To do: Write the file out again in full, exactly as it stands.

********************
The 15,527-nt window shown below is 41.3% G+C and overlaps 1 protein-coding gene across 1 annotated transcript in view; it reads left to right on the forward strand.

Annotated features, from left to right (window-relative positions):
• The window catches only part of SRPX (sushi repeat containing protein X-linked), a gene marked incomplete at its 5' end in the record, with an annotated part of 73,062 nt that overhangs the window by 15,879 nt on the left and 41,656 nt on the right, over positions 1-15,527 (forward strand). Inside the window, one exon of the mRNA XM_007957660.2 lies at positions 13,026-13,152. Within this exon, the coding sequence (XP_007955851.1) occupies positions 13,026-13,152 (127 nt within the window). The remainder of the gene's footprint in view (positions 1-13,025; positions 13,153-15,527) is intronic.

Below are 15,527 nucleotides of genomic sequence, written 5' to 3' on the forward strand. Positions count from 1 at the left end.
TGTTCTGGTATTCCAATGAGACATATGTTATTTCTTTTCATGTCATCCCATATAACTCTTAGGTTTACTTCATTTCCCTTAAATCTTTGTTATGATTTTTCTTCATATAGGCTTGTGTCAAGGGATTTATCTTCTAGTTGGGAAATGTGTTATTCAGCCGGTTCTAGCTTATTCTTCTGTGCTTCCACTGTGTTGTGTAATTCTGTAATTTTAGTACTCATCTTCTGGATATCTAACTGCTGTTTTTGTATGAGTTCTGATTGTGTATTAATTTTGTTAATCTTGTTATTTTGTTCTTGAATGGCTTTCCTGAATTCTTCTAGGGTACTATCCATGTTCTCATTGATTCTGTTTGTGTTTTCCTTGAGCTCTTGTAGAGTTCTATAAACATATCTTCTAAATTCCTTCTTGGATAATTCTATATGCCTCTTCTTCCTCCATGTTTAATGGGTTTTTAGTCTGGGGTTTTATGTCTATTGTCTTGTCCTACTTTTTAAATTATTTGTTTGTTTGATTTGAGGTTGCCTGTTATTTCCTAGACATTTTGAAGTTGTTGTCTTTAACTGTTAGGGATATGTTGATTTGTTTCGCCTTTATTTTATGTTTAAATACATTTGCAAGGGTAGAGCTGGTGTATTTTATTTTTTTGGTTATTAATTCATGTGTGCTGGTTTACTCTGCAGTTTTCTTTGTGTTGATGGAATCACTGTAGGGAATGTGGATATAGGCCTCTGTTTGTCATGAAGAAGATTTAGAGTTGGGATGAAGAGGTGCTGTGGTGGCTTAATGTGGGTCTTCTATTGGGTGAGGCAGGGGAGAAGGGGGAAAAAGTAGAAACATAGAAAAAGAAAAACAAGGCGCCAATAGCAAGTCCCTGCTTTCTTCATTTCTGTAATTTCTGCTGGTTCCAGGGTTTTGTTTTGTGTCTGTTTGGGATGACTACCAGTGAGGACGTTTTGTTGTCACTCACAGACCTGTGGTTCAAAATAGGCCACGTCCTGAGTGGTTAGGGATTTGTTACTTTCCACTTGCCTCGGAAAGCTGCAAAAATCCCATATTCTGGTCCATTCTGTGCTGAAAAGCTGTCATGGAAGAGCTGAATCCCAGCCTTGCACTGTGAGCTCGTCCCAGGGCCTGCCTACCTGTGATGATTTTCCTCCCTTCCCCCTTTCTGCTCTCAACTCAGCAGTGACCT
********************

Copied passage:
The 15,527-nt window shown below is 41.3% G+C and overlaps 1 protein-coding gene across 1 annotated transcript in view; it reads left to right on the forward strand.

Annotated features, from left to right (window-relative positions):
• The window catches only part of SRPX (sushi repeat containing protein X-linked), a gene marked incomplete at its 5' end in the record, with an annotated part of 73,062 nt that overhangs the window by 15,879 nt on the left and 41,656 nt on the right, over positions 1-15,527 (forward strand). Inside the window, one exon of the mRNA XM_007957660.2 lies at positions 13,026-13,152. Within this exon, the coding sequence (XP_007955851.1) occupies positions 13,026-13,152 (127 nt within the window). The remainder of the gene's footprint in view (positions 1-13,025; positions 13,153-15,527) is intronic.

Below are 15,527 nucleotides of genomic sequence, written 5' to 3' on the forward strand. Positions count from 1 at the left end.
TGTTCTGGTATTCCAATGAGACATATGTTATTTCTTTTCATGTCATCCCATATAACTCTTAGGTTTACTTCATTTCCCTTAAATCTTTGTTATGATTTTTCTTCATATAGGCTTGTGTCAAGGGATTTATCTTCTAGTTGGGAAATGTGTTATTCAGCCGGTTCTAGCTTATTCTTCTGTGCTTCCACTGTGTTGTGTAATTCTGTAATTTTAGTACTCATCTTCTGGATATCTAACTGCTGTTTTTGTATGAGTTCTGATTGTGTATTAATTTTGTTAATCTTGTTATTTTGTTCTTGAATGGCTTTCCTGAATTCTTCTAGGGTACTATCCATGTTCTCATTGATTCTGTTTGTGTTTTCCTTGAGCTCTTGTAGAGTTCTATAAACATATCTTCTAAATTCCTTCTTGGATAATTCTATATGCCTCTTCTTCCTCCATGTTTAATGGGTTTTTAGTCTGGGGTTTTATGTCTATTGTCTTGTCCTACTTTTTAAATTATTTGTTTGTTTGATTTGAGGTTGCCTGTTATTTCCTAGACATTTTGAAGTTGTTGTCTTTAACTGTTAGGGATATGTTGATTTGTTTCGCCTTTATTTTATGTTTAAATACATTTGCAAGGGTAGAGCTGGTGTATTTTATTTTTTTGGTTATTAATTCATGTGTGCTGGTTTACTCTGCAGTTTTCTTTGTGTTGATGGAATCACTGTAGGGAATGTGGATATAGGCCTCTGTTTGTCATGAAGAAGATTTAGAGTTGGGATGAAGAGGTGCTGTGGTGGCTTAATGTGGGTCTTCTATTGGGTGAGGCAGGGGAGAAGGGGGAAAAAGTAGAAACATAGAAAAAGAAAAACAAGGCGCCAATAGCAAGTCCCTGCTTTCTTCATTTCTGTAATTTCTGCTGGTTCCAGGGTTTTGTTTTGTGTCTGTTTGGGATGACTACCAGTGAGGACGTTTTGTTGTCACTCACAGACCTGTGGTTCAAAATAGGCCACGTCCTGAGTGGTTAGGGATTTGTTACTTTCCACTTGCCTCGGAAAGCTGCAAAAATCCCATATTCTGGTCCATTCTGTGCTGAAAAGCTGTCATGGAAGAGCTGAATCCCAGCCTTGCACTGTGAGCTCGTCCCAGGGCCTGCCTACCTGTGATGATTTTCCTCCCTTCCCCCTTTCTGCTCTCAACTCAGCAGTGACCT